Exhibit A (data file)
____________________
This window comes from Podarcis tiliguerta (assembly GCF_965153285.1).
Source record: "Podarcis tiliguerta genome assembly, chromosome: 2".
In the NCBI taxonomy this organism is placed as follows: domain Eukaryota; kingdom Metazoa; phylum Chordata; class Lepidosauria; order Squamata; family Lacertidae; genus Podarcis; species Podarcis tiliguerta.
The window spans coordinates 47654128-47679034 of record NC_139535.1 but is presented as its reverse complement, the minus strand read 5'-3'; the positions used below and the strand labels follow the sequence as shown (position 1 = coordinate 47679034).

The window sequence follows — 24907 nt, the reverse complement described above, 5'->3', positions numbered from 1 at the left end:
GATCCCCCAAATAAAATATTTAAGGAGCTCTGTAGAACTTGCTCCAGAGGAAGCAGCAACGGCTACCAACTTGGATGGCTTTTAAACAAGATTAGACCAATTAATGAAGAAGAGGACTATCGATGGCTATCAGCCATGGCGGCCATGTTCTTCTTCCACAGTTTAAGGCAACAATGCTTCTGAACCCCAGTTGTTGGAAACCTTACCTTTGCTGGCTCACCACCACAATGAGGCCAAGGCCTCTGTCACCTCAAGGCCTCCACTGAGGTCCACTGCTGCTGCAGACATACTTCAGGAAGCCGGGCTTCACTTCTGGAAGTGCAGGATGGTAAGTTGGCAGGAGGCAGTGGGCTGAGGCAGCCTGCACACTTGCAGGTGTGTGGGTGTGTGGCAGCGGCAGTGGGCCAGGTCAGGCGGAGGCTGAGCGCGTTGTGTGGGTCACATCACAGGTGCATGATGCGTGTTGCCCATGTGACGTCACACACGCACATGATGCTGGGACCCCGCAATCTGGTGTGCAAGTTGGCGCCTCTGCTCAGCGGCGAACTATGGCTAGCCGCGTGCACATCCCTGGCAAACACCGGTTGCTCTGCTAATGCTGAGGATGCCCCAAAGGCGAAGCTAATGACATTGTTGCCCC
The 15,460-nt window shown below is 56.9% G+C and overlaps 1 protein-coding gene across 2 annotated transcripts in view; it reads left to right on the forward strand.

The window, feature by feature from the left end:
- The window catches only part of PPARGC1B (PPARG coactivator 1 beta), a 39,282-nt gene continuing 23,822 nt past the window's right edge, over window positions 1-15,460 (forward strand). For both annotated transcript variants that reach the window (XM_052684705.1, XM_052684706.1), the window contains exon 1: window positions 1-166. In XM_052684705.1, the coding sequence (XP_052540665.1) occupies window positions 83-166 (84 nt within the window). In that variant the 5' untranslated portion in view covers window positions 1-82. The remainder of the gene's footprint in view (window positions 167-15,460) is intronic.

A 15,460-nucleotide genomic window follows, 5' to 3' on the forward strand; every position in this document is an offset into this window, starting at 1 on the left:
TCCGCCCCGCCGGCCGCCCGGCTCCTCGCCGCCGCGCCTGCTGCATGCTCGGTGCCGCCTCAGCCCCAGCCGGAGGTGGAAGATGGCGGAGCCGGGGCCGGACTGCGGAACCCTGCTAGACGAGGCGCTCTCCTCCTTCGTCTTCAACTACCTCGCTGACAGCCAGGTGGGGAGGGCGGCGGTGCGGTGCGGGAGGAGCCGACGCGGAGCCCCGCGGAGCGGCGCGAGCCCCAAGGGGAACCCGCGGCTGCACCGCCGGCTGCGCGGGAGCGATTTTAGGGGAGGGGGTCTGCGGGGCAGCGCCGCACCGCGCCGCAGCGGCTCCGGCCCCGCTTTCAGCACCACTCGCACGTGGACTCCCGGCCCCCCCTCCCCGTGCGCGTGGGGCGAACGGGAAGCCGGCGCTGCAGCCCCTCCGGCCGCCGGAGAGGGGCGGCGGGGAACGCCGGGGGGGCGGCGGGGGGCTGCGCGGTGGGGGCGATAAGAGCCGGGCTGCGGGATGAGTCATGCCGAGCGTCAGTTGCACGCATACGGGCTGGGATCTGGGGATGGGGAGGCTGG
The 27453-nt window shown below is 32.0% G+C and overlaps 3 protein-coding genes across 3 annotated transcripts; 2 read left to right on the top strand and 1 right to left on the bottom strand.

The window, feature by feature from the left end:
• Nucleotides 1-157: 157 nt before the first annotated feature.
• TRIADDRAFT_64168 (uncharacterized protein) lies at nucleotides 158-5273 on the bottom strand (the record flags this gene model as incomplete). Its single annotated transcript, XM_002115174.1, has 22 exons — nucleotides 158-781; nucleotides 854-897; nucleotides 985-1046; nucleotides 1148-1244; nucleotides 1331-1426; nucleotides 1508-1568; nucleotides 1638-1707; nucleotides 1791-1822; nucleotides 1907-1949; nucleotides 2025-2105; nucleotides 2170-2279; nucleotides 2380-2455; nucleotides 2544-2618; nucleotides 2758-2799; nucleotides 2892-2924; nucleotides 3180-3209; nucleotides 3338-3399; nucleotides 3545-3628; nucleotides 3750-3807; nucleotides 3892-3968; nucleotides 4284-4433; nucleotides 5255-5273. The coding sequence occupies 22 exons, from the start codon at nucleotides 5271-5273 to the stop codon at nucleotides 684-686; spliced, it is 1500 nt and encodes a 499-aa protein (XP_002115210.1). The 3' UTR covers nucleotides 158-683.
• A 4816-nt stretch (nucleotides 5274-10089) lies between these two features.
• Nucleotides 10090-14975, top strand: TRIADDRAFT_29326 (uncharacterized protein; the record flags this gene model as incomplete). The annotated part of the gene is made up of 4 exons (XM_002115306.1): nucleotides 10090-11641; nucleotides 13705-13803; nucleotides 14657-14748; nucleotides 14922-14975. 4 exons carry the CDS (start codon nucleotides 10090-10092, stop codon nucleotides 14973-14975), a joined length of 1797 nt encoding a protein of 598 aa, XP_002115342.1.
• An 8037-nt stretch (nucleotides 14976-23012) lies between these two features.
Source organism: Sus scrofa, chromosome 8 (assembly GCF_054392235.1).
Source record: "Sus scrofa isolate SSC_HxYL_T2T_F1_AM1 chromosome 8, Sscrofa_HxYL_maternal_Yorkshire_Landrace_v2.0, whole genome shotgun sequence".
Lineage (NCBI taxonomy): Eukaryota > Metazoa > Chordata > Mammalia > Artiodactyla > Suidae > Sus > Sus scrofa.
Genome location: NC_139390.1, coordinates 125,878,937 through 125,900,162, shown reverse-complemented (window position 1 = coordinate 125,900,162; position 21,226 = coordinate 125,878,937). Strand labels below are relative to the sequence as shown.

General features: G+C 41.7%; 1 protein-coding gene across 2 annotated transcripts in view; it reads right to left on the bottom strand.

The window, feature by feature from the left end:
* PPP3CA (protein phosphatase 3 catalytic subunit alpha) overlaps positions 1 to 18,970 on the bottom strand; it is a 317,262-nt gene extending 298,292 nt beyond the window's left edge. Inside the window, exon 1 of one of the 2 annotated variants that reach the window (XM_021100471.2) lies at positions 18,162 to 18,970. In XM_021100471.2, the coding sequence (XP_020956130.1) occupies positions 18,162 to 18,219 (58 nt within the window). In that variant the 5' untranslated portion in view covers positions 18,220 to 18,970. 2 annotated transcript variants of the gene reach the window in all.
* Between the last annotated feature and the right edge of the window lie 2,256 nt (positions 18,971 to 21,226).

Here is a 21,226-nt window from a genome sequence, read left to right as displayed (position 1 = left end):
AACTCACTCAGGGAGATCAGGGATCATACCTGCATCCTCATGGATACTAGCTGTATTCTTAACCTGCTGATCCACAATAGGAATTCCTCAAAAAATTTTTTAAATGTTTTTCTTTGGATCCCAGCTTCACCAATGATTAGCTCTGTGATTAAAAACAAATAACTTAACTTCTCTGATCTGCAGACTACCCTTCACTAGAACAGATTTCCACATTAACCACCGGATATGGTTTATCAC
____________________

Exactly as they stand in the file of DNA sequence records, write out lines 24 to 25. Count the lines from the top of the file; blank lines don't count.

The window, feature by feature from the left end:
* PPP3CA (protein phosphatase 3 catalytic subunit alpha) overlaps positions 1 to 18,970 on the bottom strand; it is a 317,262-nt gene extending 298,292 nt beyond the window's left edge. Inside the window, exon 1 of one of the 2 annotated variants that reach the window (XM_021100471.2) lies at positions 18,162 to 18,970. In XM_021100471.2, the coding sequence (XP_020956130.1) occupies positions 18,162 to 18,219 (58 nt within the window). In that variant the 5' untranslated portion in view covers positions 18,220 to 18,970. 2 annotated transcript variants of the gene reach the window in all.